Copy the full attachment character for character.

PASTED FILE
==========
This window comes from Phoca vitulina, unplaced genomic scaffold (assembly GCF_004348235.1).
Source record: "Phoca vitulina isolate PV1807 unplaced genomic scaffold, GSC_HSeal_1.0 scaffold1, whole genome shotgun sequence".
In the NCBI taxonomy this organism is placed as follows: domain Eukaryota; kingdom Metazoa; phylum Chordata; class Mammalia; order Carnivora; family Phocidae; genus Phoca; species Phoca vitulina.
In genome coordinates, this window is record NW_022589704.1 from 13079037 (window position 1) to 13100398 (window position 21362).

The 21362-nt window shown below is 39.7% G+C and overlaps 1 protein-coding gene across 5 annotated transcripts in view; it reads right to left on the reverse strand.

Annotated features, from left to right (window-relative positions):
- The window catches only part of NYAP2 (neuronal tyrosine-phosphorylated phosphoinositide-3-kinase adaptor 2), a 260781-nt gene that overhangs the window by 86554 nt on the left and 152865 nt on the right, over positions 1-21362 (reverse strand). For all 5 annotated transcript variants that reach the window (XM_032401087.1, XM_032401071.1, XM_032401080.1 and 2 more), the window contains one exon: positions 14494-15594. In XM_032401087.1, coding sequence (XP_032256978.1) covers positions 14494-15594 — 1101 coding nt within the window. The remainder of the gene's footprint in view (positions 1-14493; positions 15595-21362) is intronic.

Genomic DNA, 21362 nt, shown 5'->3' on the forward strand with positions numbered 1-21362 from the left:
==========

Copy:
This window comes from Phoca vitulina, unplaced genomic scaffold (assembly GCF_004348235.1).
Source record: "Phoca vitulina isolate PV1807 unplaced genomic scaffold, GSC_HSeal_1.0 scaffold1, whole genome shotgun sequence".
In the NCBI taxonomy this organism is placed as follows: domain Eukaryota; kingdom Metazoa; phylum Chordata; class Mammalia; order Carnivora; family Phocidae; genus Phoca; species Phoca vitulina.
In genome coordinates, this window is record NW_022589704.1 from 13079037 (window position 1) to 13100398 (window position 21362).

The 21362-nt window shown below is 39.7% G+C and overlaps 1 protein-coding gene across 5 annotated transcripts in view; it reads right to left on the reverse strand.

Annotated features, from left to right (window-relative positions):
- The window catches only part of NYAP2 (neuronal tyrosine-phosphorylated phosphoinositide-3-kinase adaptor 2), a 260781-nt gene that overhangs the window by 86554 nt on the left and 152865 nt on the right, over positions 1-21362 (reverse strand). For all 5 annotated transcript variants that reach the window (XM_032401087.1, XM_032401071.1, XM_032401080.1 and 2 more), the window contains one exon: positions 14494-15594. In XM_032401087.1, coding sequence (XP_032256978.1) covers positions 14494-15594 — 1101 coding nt within the window. The remainder of the gene's footprint in view (positions 1-14493; positions 15595-21362) is intronic.

Genomic DNA, 21362 nt, shown 5'->3' on the forward strand with positions numbered 1-21362 from the left: